VS.

Commitment vs. Duty

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Wikipedia
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  • Commitment (noun)

    The act or an instance of committing, putting in charge, keeping, or trust, especially:

  • Commitment (noun)

    The act of sending a legislative bill to committee for review.

  • Commitment (noun)

    Promise or agreement to do something in the future, especially:

  • Commitment (noun)

    Official consignment sending a person to prison or a mental health institution.

  • Commitment (noun)

    Being bound emotionally or intellectually to a course of action or to another person or persons.

  • Commitment (noun)

    The trait of sincerity and focused purpose.

  • Commitment (noun)

    Perpetration, in a negative manner, as in a crime or mistake.

  • Commitment (noun)

    State of being pledged or engaged.

  • Commitment (noun)

    The act of being locked away, such as in an institution for the mentally ill or in jail.

  • Duty (noun)

    That which one is morally or legally obligated to do.

    "We don't have a duty to keep you here."

  • Duty (noun)

    A period of time spent at work or doing a particular task.

    "I’m on duty from 6 pm to 6 am."

  • Duty (noun)

    Describing a workload as to its idle, working and de-energized periods.

  • Duty (noun)

    A tax placed on imports or exports; a tariff.

    "customs duty; excise duty"

  • Duty (noun)

    One's due, something one is owed; a debt or fee.

  • Duty (noun)

    Respect; reverence; regard; act of respect; homage.

  • Duty (noun)

    The efficiency of an engine, especially a steam pumping engine, as measured by work done by a certain quantity of fuel; usually, the number of pounds of water lifted one foot by one bushel of coal (94 lbs. old standard), or by 1 cwt. (112 lbs., England, or 100 lbs., United States).

Wiktionary
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Oxford Dictionary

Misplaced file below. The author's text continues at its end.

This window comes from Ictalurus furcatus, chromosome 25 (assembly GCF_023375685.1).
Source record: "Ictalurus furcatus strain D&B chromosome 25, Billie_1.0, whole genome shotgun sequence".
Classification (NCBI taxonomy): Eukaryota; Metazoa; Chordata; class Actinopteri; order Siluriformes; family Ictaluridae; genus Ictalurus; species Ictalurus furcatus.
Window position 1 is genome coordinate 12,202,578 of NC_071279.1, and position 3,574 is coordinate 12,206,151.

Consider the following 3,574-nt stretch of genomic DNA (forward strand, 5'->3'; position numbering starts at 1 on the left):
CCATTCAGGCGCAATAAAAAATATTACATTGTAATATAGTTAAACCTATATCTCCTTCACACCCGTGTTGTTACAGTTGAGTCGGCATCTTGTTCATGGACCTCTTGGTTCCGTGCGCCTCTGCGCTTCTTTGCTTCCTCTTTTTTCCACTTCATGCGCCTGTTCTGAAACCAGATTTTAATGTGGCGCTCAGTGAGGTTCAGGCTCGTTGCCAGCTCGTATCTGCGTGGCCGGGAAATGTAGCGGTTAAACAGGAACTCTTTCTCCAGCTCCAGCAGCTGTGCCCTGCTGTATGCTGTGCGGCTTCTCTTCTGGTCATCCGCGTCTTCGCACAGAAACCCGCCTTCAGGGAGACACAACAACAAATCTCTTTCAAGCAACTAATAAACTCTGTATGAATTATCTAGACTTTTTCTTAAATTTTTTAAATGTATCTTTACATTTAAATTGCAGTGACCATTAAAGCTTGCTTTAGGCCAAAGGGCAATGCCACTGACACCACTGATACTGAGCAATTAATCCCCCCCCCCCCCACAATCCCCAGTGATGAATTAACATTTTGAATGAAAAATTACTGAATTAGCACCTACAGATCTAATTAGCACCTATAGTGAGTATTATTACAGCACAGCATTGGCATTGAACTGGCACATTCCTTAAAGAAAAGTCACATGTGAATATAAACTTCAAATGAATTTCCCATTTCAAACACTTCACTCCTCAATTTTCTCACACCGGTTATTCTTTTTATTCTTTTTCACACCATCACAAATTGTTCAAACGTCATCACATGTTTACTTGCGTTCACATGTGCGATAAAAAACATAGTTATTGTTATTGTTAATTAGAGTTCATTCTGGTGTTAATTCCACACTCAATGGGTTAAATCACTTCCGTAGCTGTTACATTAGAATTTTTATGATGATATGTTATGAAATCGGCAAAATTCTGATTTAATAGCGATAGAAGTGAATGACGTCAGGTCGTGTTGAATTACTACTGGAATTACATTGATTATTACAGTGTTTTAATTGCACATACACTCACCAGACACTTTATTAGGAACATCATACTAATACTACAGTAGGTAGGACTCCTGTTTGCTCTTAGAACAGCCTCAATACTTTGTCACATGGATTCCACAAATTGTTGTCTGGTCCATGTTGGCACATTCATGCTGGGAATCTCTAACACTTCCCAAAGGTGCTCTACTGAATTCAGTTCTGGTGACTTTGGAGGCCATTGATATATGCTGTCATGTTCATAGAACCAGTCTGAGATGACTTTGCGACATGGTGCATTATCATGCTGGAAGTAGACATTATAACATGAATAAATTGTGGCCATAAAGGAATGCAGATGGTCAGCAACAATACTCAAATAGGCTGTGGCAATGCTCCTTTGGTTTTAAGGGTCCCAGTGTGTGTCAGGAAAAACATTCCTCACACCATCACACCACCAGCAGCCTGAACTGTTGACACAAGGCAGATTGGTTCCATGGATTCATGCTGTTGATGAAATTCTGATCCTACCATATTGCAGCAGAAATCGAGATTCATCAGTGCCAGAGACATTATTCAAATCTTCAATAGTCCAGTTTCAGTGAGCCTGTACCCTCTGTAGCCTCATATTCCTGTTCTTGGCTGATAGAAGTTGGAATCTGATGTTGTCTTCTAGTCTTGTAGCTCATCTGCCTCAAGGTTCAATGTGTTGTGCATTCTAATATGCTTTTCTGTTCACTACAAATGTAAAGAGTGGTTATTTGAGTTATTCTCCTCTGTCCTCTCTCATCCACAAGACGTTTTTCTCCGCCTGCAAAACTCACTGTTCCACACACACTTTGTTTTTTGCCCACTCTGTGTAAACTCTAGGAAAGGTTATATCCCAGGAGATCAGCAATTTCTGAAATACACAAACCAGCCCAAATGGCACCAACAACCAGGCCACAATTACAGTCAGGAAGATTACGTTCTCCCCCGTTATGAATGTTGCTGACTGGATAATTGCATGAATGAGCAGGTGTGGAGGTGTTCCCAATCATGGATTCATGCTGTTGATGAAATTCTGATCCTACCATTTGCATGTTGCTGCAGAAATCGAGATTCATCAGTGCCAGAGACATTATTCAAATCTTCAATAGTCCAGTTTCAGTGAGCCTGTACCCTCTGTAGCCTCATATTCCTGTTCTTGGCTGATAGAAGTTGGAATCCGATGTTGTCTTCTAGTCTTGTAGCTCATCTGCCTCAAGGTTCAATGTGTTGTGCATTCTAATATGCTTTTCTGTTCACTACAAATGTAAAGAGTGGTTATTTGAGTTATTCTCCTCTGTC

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  • Commitment (noun)

    The act of committing, or putting in charge, keeping, or trust; consignment; esp., the act of committing to prison.

  • Commitment (noun)

    A warrant or order for the imprisonment of a person; - more frequently termed a mittimus.

  • Commitment (noun)

    The act of referring or intrusting to a committee for consideration and report; as, the commitment of a petition or a bill.

  • Commitment (noun)

    A doing, or perpetration, in a bad sense, as of a crime or blunder; commission.

  • Commitment (noun)

    The act of pledging or engaging; the act of exposing, endangering, or compromising; also, the state of being pledged or engaged.

  • Duty (noun)

    That which is due; payment.

  • Duty (noun)

    That which a person is bound by moral obligation to do, or refrain from doing; that which one ought to do; service morally obligatory.

  • Duty (noun)

    Hence, any assigned service or business; as, the duties of a policeman, or a soldier; to be on duty.

  • Duty (noun)

    Specifically, obedience or submission due to parents and superiors.

  • Duty (noun)

    Respect; reverence; regard; act of respect; homage.

  • Duty (noun)

    The efficiency of an engine, especially a steam pumping engine, as measured by work done by a certain quantity of fuel; usually, the number of pounds of water lifted one foot by one bushel of coal (94 lbs. old standard), or by 1 cwt. (112 lbs., England, or 100 lbs., United States).

  • Duty (noun)

    Tax, toll, impost, or customs; excise; any sum of money required by government to be paid on the importation, exportation, or consumption of goods.

Webster Dictionary
  • Commitment (noun)

    the trait of sincere and steadfast fixity of purpose;

    "a man of energy and commitment"

  • Commitment (noun)

    the act of binding yourself (intellectually or emotionally) to a course of action;

    "his long commitment to public service"

    "they felt no loyalty to a losing team"

  • Commitment (noun)

    an engagement by contract involving financial obligation;

    "his business commitments took him to London"

  • Commitment (noun)

    a message that makes a pledge

  • Commitment (noun)

    the official act of consigning a person to confinement (as in a prison or mental hospital)

  • Duty (noun)

    work that you are obliged to perform for moral or legal reasons;

    "the duties of the job"

  • Duty (noun)

    the social force that binds you to your obligations and the courses of action demanded by that force;

    "we must instill a sense of duty in our children"

    "every right implies a responsibility; every opportunity, an obligation; every possession, a duty"

  • Duty (noun)

    a government tax on imports or exports;

    "they signed a treaty to lower duties on trade between their countries"

Princeton's WordNet

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